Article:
Where’s the benign dictator when you need him?

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  By Lindsay Scott
 
A quarter of a century ago I resigned my post as a producer/presenter with the English language radio service of the South West African Broadcasting Corporation, a nominally independent subsidiary of the South African Broadcasting Corporation, in Windhoek, the soon-to-be capital of the independent republic of Namibia.

I had become increasingly disenchanted with the content of news bulletins and current affairs programmes I had to present, in that they were so blatantly one-sided that they seriously jeopardised the once-in-a-lifetime decision facing the people of South West Africa

  By Lindsay Scott
 
A quarter of a century ago I resigned my post as a producer/presenter with the English language radio service of the South West African Broadcasting Corporation, a nominally independent subsidiary of the South African Broadcasting Corporation, in Windhoek, the soon-to-be capital of the independent republic of Namibia.

I had become increasingly disenchanted with the content of news bulletins and current affairs programmes I had to present, in that they were so blatantly one-sided that they seriously jeopardised the once-in-a-lifetime decision facing the people of South West Africa – making an informed choice and either voting for change and becoming the world’s next independent country or staying with the status quo as a vassal state of South Africa.

I should explain that both the Director General and the Controller of News & Current Affairs at the SWABC were members of the Afrikaner Broederbond, a secret, exclusively male South African organisation dedicated to the advancement of Afrikaner interests.  These interests did not include meekly surrendering a huge area of land rich in diamonds, uranium and other precious metals and gems as well as a massive coastline teaming with fish, despite this being the will of the international community as expressed in United Nations’ Resolution 435.

Fortunately for me, my period of unemployment did not last long, and I was hired by an American NGO to monitor SWABC news and current affairs output for evidence of bias and compile a report with evidence for possible presentation to the United Nations’ Special Representative for Namibia and later President of Finland and Nobel laureate, Martti Ahtisaari.

This I duly did, with some zeal as you may well imagine, and found that my report was received by the SWABC with the same enthusiasm that BBC Scotland recently afforded a similar one by Dr John Robertson of the University of the West of Scotland. The similarity ends there – in my case there was someone who could punish the outlet, and severely.

Mr Ahtisaari acted promptly, calling in broadcast professionals from UN headquarters in New York, placing them in the newsroom and studios and instructing the South African nationalist government and its local proxy, the Administrator General, Louis Pienaar, to ensure impartiality and fairness until the vote by suspending both the daily press review and identified news personnel across the ranks.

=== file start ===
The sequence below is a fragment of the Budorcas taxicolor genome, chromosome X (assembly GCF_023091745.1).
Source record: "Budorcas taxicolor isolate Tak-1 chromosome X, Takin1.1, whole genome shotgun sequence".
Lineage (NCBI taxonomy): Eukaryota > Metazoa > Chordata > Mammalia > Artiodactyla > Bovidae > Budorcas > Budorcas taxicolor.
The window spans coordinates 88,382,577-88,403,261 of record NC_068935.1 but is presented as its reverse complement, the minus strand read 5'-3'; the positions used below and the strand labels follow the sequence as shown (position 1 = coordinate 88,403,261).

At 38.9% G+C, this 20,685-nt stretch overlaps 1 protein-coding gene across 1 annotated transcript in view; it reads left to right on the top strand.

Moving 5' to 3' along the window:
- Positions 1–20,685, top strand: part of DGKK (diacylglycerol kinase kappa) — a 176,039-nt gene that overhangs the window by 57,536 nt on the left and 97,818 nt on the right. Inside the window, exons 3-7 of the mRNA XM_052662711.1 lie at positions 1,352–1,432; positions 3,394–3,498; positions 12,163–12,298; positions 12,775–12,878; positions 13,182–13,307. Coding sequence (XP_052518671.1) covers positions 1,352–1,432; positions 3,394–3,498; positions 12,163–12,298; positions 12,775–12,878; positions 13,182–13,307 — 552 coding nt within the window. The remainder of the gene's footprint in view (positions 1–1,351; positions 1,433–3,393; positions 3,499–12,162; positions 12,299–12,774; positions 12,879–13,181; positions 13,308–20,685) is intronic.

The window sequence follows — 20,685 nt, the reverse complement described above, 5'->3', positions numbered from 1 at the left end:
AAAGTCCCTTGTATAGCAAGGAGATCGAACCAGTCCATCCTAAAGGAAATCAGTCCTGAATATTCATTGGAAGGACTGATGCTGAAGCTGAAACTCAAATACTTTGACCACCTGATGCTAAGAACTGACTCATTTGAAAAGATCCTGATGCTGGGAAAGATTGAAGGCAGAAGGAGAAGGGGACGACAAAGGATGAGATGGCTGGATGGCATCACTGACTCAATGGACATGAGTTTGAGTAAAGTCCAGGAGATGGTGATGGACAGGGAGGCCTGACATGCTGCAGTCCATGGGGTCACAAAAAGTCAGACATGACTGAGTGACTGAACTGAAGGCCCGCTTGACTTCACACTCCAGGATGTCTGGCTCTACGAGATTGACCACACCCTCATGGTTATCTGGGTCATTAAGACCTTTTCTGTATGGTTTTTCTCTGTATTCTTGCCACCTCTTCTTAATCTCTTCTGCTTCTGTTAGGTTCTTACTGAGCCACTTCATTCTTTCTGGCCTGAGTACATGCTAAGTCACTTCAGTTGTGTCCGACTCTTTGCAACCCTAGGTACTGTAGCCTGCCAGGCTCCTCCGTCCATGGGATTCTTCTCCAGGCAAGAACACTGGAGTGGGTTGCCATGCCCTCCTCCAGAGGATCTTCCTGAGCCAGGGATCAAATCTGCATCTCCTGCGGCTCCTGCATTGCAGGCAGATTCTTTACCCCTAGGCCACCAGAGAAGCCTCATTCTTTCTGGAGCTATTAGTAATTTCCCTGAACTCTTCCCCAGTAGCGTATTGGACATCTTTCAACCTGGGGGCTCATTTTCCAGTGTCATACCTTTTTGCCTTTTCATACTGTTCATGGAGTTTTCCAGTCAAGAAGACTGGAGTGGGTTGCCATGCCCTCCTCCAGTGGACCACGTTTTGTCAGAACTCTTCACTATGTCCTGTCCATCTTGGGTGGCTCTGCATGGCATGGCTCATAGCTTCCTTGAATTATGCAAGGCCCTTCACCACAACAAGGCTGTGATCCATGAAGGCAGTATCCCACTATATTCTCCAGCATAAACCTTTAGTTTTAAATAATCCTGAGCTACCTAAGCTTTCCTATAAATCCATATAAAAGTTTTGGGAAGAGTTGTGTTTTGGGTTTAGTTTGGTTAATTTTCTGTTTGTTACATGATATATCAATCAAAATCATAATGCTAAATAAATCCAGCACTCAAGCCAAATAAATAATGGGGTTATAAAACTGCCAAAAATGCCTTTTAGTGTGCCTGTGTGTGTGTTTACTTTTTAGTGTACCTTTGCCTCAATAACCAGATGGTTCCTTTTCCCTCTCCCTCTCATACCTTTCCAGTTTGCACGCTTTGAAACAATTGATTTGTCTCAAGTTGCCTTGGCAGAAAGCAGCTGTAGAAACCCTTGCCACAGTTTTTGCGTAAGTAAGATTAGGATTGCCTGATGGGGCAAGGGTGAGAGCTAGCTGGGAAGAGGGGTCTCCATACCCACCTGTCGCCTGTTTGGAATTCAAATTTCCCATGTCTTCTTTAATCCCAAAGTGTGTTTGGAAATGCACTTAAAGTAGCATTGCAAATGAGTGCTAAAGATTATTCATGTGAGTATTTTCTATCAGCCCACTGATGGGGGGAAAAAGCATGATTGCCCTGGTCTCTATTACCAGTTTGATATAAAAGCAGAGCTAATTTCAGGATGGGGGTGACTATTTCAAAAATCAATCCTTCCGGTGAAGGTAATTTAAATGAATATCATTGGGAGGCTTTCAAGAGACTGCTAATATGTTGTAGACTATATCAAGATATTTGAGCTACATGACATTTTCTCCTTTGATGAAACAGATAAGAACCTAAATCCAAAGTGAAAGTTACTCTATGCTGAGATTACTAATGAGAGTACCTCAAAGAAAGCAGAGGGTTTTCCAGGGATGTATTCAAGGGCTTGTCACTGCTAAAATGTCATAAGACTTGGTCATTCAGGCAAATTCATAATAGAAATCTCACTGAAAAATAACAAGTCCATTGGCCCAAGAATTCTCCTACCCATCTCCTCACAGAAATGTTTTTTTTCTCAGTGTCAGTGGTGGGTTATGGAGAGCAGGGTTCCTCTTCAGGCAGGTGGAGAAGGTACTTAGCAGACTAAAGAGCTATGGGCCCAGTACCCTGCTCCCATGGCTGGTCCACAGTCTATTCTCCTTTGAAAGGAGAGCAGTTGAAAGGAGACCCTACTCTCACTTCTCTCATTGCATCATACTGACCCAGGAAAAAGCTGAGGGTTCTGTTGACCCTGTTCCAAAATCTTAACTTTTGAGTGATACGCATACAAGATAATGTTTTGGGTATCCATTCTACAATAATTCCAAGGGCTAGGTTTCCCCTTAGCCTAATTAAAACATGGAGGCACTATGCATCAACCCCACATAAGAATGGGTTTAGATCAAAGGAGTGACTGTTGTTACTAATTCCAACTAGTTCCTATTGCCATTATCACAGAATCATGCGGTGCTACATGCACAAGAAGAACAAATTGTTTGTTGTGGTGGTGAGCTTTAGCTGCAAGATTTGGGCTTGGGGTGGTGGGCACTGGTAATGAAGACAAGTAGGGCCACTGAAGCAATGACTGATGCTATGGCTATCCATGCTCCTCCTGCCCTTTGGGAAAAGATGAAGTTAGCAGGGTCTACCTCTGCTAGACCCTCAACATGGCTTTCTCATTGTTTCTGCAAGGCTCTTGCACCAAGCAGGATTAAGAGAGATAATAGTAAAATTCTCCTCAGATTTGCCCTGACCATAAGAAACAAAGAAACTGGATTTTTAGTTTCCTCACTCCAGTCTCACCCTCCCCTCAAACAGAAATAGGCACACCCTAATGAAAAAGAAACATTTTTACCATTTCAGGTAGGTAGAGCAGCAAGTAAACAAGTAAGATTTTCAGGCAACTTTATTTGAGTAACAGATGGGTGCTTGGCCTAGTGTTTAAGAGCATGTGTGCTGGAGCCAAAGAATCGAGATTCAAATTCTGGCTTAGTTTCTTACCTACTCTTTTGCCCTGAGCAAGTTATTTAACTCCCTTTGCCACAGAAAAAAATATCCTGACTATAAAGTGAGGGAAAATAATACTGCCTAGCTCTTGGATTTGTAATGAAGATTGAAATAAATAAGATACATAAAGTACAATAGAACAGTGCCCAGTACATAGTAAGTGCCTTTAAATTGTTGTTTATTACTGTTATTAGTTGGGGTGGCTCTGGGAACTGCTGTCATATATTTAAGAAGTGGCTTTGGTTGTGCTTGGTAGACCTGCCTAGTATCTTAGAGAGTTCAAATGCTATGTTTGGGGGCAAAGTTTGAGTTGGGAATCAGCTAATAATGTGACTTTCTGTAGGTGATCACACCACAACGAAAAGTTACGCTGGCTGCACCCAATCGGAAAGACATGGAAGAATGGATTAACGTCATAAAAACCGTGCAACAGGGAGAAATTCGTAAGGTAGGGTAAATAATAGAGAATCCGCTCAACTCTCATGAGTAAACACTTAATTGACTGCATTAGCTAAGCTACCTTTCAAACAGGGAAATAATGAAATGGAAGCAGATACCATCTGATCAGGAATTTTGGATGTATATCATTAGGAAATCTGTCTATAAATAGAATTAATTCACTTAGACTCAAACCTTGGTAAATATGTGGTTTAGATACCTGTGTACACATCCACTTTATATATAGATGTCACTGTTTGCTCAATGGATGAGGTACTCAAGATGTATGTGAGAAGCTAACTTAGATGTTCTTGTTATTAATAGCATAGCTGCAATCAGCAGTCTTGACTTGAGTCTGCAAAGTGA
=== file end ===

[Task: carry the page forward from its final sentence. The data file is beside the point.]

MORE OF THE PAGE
Most of the suspended news staff did not return after the vote and on March 21st 1990, Namibia became the forty-seventh African colony to gain its independence.

In my two decades of operating across the continent, literally, from covering South African budgets in Cape Town to the 30th OAU summit in Cairo, the manner in which the BBC World Service did its job through programmes such as “Focus on Africa” and “Network Africa” saw it generally viewed as a force for good.

Back then the corporation had a worldwide reputation for objectivity, impartiality and fairness, in time allocated, treating differing viewpoints with equity, the civilised interrogation of issues, providing an immediate right of reply and not gleefully manufacturing consent by regurgitating a daily diet of disinformation fed by nameless sources on behalf of vested interests.

It is a great pity that given the enormity of what’s at stake, the blatant pro-union stance of most of the mainstream ‘Scottish’ media and BBC Scotland’s ‘special’ position as a national, public broadcaster – catering to everyone, funded by you and me for you and me regardless of our political viewpoints, there is no Martti Ahtisaari at hand to help it change its ways and provide badly-needed neutrality at this crucial juncture in our history.

Lindsay Scott is a former broadcast journalist and trainer who has worked in television and radio for a variety of outlets, including the BBC World Service, on four continents.  He returned to Scotland 13 years ago and now works in communications and public affairs.